European stock markets tumbled into the red on Tuesday as new data revealed that UK workers have suffered their biggest pay squeeze in eight years.
The Russia-Ukraine war, tightening global monetary policy and a brutal sell-off in China were all weighing on sentiment.
According to the Office for National Statistics (ONS), real regular pay dropped by 1% in the three months to January, the biggest fall since 2014.
However, unemployment fell to a post-pandemic low, from 4.1% to 3.9% during the period. Some 275,000 jobs were added to the UK economy in February, a far bigger figure than expected by economists.
Vacancies also rose to a new record of 1.3 million in the three months to February — a 105,000 jump on the previous quarter.
The jobs data paves the way for the Bank of England (BoE) to increase interest rates on Thursday for a third time since the start of the pandemic.
Watch: How does inflation affect interest rates?
“The Monetary Policy Committee's worry will be that a tight jobs market risks inflationary second-round effects, as workers seek to offset cost of living pressures by asking for higher wages,” Martin Beck, chief economic advisor to the EY ITEM Club, said.
"This means it's now even likelier that the committee will raise interest rates on Thursday. But the extent to which strong demand for workers is feeding into pay growth is still not clear."
Falling oil prices helped lift the mood on Wall Street, with the S&P 500 (^GSPC) rising 1.6% and the tech-heavy Nasdaq (^IXIC) up 2.2%. The Dow Jones (^DJI) was nearly 1.4% higher at the time of the European close.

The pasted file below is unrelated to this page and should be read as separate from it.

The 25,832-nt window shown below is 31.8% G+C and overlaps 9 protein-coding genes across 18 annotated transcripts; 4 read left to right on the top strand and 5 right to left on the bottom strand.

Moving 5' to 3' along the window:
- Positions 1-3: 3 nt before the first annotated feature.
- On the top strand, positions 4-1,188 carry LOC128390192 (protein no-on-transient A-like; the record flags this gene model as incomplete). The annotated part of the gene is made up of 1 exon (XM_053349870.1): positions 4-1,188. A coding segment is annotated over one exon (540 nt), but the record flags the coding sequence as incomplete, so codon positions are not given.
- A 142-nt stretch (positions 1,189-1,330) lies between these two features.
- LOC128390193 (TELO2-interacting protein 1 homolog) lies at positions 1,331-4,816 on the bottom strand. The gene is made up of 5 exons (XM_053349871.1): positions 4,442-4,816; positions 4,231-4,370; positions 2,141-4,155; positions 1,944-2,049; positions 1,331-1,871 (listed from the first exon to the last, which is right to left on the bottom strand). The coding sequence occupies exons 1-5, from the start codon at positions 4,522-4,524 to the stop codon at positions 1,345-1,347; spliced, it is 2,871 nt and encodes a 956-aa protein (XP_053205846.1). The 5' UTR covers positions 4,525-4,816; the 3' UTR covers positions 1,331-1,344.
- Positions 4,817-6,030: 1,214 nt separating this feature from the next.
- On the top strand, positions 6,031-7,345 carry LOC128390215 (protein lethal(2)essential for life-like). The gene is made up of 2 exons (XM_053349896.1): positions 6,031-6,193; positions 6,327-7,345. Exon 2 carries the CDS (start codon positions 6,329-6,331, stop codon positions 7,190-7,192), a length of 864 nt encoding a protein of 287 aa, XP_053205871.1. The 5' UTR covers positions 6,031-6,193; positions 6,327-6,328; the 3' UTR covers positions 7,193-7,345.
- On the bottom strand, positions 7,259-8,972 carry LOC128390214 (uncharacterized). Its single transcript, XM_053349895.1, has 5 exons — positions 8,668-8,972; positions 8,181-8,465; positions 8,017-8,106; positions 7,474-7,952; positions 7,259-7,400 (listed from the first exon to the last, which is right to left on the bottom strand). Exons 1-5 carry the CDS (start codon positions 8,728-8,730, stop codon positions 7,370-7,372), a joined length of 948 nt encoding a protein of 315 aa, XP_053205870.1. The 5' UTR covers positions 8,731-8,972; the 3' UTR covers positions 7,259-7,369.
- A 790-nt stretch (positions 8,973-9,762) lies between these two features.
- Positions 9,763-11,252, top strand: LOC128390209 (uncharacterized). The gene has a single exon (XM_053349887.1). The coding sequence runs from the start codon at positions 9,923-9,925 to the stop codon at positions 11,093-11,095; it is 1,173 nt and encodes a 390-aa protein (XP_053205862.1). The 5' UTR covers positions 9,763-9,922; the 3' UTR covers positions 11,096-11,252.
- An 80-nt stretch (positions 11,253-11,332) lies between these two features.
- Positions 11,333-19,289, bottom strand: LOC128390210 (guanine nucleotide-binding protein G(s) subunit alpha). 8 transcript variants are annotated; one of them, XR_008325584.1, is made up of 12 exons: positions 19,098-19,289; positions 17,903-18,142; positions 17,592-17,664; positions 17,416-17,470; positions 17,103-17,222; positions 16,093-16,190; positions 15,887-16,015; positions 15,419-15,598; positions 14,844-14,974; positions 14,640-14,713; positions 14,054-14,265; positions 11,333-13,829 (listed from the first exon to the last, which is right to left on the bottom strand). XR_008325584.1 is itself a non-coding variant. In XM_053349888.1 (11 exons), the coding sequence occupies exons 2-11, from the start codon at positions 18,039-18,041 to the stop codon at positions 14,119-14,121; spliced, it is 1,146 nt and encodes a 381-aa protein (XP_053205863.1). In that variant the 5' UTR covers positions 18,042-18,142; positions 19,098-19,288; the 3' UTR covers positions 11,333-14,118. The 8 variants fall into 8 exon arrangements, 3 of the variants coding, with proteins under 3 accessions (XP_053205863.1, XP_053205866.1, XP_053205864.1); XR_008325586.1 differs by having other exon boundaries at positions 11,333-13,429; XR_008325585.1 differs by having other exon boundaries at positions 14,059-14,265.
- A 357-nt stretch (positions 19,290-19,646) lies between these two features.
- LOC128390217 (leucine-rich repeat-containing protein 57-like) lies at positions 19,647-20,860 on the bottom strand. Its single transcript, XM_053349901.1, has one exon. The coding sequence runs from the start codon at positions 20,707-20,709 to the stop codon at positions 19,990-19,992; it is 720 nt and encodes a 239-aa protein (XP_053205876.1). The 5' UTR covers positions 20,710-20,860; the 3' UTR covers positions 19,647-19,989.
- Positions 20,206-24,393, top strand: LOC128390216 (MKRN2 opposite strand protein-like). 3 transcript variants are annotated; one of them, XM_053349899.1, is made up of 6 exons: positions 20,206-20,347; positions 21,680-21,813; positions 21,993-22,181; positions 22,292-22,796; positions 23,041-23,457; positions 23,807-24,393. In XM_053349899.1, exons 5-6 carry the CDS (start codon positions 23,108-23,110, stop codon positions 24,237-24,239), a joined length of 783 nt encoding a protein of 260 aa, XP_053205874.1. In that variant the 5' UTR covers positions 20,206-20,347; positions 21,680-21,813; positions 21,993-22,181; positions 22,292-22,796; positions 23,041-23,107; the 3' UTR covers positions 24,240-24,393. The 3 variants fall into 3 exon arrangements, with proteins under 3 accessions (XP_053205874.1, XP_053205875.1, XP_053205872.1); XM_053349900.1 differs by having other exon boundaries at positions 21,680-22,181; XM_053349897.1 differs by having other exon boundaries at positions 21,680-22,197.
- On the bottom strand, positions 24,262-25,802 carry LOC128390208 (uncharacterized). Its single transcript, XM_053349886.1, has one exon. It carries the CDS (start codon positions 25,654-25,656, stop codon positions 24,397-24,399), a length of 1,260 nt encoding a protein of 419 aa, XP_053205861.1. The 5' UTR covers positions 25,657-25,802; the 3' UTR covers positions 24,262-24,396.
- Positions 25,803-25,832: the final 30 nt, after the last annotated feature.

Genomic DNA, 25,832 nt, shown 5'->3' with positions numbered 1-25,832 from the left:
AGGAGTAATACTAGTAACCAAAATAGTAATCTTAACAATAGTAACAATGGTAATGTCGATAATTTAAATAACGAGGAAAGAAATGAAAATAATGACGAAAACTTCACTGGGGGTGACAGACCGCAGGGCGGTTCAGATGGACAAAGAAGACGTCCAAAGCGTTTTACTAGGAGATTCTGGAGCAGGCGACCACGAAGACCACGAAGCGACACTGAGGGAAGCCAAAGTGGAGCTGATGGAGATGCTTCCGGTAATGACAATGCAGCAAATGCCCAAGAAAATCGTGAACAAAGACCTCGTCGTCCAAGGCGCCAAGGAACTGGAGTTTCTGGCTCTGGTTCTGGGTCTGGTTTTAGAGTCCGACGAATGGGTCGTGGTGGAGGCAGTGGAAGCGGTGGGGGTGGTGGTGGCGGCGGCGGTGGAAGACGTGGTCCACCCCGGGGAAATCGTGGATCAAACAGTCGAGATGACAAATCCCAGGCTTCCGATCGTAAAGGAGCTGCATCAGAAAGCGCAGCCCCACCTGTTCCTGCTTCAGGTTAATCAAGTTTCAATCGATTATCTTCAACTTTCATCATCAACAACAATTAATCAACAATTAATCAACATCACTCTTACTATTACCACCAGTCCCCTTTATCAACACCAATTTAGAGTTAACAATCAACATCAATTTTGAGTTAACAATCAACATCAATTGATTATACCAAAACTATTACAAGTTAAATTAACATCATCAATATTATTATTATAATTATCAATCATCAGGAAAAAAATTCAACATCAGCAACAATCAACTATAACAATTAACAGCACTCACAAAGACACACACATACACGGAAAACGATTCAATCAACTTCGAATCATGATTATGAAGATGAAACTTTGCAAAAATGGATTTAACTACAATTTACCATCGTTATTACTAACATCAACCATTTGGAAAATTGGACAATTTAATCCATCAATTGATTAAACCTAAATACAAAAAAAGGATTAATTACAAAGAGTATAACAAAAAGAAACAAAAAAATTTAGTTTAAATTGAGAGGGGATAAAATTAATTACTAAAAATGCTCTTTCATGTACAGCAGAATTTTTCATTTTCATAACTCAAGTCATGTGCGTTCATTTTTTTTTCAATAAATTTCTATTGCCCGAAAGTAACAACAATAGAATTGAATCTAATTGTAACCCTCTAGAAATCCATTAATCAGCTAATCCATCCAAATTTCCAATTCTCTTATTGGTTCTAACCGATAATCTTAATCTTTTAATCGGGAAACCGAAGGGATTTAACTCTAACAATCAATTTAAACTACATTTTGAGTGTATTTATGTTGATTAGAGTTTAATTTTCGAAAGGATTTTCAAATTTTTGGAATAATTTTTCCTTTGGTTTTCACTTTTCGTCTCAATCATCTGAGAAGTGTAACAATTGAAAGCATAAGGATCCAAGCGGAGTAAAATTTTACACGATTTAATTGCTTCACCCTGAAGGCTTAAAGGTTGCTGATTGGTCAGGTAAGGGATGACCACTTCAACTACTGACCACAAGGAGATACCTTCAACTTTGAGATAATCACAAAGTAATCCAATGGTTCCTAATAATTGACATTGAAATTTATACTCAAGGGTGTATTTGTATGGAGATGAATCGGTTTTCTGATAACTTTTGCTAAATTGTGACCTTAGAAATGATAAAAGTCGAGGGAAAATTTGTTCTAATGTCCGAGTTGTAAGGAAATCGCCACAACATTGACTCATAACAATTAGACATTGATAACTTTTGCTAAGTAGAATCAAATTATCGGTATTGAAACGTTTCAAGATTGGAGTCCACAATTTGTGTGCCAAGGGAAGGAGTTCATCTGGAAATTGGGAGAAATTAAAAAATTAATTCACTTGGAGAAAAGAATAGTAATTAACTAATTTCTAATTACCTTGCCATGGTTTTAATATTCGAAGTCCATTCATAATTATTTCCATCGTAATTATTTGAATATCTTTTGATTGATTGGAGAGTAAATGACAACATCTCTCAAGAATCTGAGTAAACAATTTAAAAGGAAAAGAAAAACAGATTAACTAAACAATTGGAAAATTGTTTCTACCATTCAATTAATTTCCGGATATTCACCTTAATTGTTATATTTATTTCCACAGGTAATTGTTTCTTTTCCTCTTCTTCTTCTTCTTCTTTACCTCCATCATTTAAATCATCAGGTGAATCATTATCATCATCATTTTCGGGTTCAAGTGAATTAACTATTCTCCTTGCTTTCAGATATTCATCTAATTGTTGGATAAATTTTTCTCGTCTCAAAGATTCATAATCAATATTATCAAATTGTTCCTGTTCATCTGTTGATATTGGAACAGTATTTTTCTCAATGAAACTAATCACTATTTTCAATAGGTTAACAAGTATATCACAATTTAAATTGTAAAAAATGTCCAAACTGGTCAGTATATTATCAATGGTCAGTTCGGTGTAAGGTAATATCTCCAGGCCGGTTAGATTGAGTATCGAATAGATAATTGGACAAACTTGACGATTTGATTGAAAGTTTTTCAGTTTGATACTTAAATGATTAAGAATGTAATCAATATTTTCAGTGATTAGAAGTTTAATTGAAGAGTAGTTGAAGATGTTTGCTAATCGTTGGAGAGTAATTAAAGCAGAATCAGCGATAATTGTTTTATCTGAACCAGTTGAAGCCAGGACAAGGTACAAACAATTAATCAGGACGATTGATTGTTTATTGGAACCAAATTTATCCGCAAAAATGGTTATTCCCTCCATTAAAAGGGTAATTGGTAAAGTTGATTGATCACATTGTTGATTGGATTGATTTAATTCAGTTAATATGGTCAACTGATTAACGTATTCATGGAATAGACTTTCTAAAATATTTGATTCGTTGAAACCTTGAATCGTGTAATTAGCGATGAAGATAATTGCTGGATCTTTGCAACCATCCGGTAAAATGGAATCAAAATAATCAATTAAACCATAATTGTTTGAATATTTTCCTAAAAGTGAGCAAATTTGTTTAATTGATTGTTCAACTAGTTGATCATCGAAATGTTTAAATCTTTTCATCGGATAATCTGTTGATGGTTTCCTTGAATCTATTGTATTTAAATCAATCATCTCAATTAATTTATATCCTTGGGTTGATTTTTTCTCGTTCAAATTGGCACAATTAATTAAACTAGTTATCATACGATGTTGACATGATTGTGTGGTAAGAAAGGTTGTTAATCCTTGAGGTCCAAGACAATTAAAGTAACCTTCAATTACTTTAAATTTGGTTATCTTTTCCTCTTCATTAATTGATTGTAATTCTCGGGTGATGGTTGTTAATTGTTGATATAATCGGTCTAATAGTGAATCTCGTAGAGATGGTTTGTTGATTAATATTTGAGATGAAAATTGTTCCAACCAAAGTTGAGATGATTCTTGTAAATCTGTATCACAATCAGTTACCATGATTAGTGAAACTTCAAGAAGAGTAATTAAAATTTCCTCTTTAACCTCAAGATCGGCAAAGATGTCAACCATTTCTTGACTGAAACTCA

Almost every sector pushed higher on Tuesday, with travel stocks, banks and financial services companies, consumer goods and services firms, and technology firms rallying.
Airline shares also flew after US carriers raised their sales forecasts despite the recent surge in oil, and the Ukraine war.
As well as the current conflict, there is a focus on the first US interest rate rise in three years, which could come as soon as this week.
Richard Hunter, head of markets at Interactive Investor, said: "The imminent Federal Reserve rate decision is expected to result in a hike, and interest rate sensitive stocks such as those within the tech sector have felt the force of selling pressure in the run up to the decision.
"Not only does this directly impact the tech-heavy Nasdaq index, but there is also a negative effect on the wider S&P 500, which has a large exposure to tech. In the year to date, the Nasdaq has now fallen by 20% and the S&P 500 by 12.5%."
Asian stocks were largely in the red on Tuesday as surging COVID cases in China hit investor confidence. Chinese authorities locked down the entire region of Shenzhen indefinitely amid rising Omicron infections.
In Japan, the Nikkei (^N225) climbed 0.2% while other key markets lagged. The Hang Seng (^HSI) fell 5.7% in Hong Kong, after hitting a six-year low on Monday, while the Shanghai Composite (000001.SS) dipped 5%.
February retail sales in China, which cover the period from the start of January and over Chinese New Year, showed a better-than-expected rise of 6.7% and were a significant improvement from December.
Industrial production also beat expectations of an increase of 4%, rising by 7.5%, while fixed asset investment rose by 12.2%.
“These numbers meant that the PBoC decided to keep rates on hold this morning, however given the recent lockdowns the next few months could be challenging, as could the Chinese government’s target of 5.5% GDP growth,” Michael Hewson of CMC Markets said.
Meanwhile, traders also have their eyes fixed on Russia, which faces a $117m (£89.8m) debt repayment on Wednesday. Last night, Moscow said it has started the payment process, however, it has not been confirmed if the payment is in US dollars or Russian roubles.
As Russia’s foreign exchange reserves remain frozen, it may not be able to make the dollar payments, which was the currency they were issued in, meaning it could default.